Food oriented "destinations" anywhere in New England
Just discovered Chowhound this evening! We are from Denver and temporarily relocated to Gloucester for the summer to spend some time with the grandkids. We haven't really gotten out to see much of New England yet and are looking for some suggestions for day or weekend trips to take in more of the fabulous scenery and enjoy the local flavors. We are looking for suggestions for scenic drives that end up at an interesting restaurant that we most likely wouldn't find on our own. Or maybe a shorter ride on the Harley to a great ice cream stand or seafood shack.
We are planning a drive up to Bar Harbor next weekend and I have been trying to note some of the suggestions already posted.
So if you had only a couple of months to explore New England (and a modest budget:) what would your food destinations include? BTW the grandkids are staying with mommy and daddy, so kid friendly is not necessary, but we enjoy casual atmosphere, music, outdoor dining with a view.
Stop at Just Barb's in Stockton Springs either coming or going from Bar Harbor. It's south of Ellsworth right on Rt 1. We love the mid-coast area so consider staying further south next time so you can explore. Wiscasset is a nice base for exploring that area.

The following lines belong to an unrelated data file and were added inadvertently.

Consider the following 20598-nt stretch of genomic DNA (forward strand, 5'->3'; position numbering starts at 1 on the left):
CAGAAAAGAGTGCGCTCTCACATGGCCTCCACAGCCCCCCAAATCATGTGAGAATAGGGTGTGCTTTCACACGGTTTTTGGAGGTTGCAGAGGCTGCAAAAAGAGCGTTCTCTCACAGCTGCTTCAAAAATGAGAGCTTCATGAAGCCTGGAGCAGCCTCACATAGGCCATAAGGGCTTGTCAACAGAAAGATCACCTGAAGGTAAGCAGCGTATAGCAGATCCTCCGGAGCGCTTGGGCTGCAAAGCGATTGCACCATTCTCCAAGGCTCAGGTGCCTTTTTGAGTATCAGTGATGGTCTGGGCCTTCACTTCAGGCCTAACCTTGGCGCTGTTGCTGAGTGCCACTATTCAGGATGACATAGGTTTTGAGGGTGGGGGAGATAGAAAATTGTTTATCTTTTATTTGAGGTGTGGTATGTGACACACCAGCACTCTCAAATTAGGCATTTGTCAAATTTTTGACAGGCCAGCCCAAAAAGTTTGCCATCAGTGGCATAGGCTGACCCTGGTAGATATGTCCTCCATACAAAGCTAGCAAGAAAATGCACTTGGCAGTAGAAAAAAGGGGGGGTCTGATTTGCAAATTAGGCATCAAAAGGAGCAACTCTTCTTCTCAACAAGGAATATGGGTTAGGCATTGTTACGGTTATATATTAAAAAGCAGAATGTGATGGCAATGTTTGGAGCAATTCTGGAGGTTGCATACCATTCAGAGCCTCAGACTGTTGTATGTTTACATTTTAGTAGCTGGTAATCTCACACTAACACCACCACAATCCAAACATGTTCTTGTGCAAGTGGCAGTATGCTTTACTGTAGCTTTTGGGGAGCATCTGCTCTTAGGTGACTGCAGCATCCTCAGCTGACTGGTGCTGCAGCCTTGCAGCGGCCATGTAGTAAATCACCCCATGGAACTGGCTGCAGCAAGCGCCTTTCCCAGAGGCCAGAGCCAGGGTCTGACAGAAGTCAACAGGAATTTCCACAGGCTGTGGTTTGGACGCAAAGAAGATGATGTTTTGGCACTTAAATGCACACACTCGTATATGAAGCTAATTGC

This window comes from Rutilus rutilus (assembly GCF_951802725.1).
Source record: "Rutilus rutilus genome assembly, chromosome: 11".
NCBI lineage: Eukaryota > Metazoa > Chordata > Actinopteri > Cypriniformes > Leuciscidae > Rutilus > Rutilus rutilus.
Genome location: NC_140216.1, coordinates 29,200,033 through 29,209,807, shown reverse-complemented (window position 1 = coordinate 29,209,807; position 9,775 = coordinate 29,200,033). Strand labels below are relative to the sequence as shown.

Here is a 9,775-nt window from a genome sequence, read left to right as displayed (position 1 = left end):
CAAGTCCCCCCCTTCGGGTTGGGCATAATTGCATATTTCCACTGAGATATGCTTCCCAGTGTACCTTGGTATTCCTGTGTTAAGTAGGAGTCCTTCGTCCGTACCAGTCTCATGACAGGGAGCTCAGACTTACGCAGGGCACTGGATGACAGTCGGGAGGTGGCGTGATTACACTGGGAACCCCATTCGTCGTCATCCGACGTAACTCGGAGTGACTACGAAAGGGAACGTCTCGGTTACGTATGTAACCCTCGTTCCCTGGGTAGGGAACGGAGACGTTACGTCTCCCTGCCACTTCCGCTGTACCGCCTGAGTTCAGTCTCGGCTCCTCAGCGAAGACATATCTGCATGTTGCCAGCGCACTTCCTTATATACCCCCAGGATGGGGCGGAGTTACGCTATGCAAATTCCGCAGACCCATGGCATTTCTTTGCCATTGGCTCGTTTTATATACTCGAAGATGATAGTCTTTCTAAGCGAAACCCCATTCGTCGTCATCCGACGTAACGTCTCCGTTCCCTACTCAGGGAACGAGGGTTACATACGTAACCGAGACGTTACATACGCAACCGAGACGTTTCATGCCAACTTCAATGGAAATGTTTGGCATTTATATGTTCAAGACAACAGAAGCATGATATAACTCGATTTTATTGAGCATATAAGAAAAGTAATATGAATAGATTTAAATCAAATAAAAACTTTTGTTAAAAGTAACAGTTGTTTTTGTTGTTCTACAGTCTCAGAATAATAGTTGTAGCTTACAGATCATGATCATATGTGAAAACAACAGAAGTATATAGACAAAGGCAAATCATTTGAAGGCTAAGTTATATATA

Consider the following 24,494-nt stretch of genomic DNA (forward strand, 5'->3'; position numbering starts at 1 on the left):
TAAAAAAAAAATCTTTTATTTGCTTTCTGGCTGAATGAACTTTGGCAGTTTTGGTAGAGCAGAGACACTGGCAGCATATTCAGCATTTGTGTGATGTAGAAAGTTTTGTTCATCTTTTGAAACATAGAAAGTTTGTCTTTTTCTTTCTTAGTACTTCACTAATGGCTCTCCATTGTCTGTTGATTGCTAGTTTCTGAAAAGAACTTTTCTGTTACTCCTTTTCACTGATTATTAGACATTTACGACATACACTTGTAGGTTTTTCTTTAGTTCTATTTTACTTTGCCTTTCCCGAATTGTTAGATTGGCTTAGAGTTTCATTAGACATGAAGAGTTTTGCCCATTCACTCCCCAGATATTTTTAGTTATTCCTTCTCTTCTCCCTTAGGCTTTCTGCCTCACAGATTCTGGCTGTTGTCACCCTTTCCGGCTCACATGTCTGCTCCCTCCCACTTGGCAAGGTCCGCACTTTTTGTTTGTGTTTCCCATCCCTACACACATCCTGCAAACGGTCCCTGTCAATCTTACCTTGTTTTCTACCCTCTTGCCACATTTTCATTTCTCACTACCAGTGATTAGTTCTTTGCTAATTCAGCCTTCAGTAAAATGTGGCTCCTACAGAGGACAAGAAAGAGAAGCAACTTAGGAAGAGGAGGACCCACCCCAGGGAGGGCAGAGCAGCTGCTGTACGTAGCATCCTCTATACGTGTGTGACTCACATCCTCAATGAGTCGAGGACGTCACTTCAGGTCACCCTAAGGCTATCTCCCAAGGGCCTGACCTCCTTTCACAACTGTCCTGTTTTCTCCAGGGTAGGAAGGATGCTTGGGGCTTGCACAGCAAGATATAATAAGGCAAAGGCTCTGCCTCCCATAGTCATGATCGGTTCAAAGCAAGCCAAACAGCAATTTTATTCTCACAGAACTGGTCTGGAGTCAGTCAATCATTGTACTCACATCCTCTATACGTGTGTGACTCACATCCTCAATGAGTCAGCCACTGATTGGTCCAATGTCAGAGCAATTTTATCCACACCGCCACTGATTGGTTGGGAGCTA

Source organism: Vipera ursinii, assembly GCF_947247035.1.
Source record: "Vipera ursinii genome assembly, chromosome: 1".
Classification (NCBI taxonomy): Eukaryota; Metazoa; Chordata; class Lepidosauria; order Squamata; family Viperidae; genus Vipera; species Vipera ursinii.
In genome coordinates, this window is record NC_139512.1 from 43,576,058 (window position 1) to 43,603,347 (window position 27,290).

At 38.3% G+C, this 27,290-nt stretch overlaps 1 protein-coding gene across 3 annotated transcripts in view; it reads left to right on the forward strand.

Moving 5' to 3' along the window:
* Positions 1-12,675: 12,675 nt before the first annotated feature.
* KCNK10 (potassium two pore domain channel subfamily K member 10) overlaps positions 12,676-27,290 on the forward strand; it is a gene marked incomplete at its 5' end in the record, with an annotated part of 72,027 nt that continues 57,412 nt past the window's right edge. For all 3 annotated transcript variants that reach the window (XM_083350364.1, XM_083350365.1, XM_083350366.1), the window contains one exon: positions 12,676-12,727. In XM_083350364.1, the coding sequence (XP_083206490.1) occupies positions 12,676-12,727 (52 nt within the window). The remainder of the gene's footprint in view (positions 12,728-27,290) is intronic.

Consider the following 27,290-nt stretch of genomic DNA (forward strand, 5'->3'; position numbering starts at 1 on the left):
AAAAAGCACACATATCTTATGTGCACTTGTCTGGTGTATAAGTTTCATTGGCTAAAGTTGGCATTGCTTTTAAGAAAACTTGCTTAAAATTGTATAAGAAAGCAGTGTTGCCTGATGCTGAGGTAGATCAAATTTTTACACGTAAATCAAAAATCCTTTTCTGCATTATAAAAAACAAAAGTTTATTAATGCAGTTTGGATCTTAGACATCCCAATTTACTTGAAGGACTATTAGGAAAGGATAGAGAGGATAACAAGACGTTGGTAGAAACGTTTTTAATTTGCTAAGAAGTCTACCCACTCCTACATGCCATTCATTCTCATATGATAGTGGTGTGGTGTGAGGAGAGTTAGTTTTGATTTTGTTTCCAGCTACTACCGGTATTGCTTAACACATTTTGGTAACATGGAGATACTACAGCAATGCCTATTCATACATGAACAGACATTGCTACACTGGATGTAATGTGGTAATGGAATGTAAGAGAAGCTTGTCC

Near the end of September, the Common Ground Fair in Unity is a great place for healthy food. There's no mid-way but they do have a wonderful craft fair. You could stay in Camden and do the drive from there. Unity is a very small college town. All the food served is organic. No soda. Not your usual fair food.
It would be interesting to see if someone else has a recommendation for a great "ice cream" destination. Concord NH has 3 places serving homemade ice cream: Arnie's on Loudon Rd, Granite State Candy on Warren Street (downtown area) and Ballard Novelties in McKee Square. A small cone at Ballards is quite generous. I had a chocolate containing chocolate cake and swirls of caramel. My husband hasn't been but he would choose Peanut Butter Overload Sundae. In addition to homemade ice cream, the Cool Moose on Main St serves Gelato. On your way to Concord, if you get off at the exit for 3A just north of Manchester you will avoid the toll booth AND can stop at Merrivale's. Frozen pudding is my summer favorite. In the fall they will add Indian Pudding ice cream and some other fall flavors to their list. If you want an ice cream place in the country, then drive out to Beech Hill Farm. Haven't tried their corn maze. It's a former dairy farm now selling plants, etc. I think they have live music and cruise nights, too. A friend who is lactose intolerant gets raspberry sorbet with hot fudge sauce.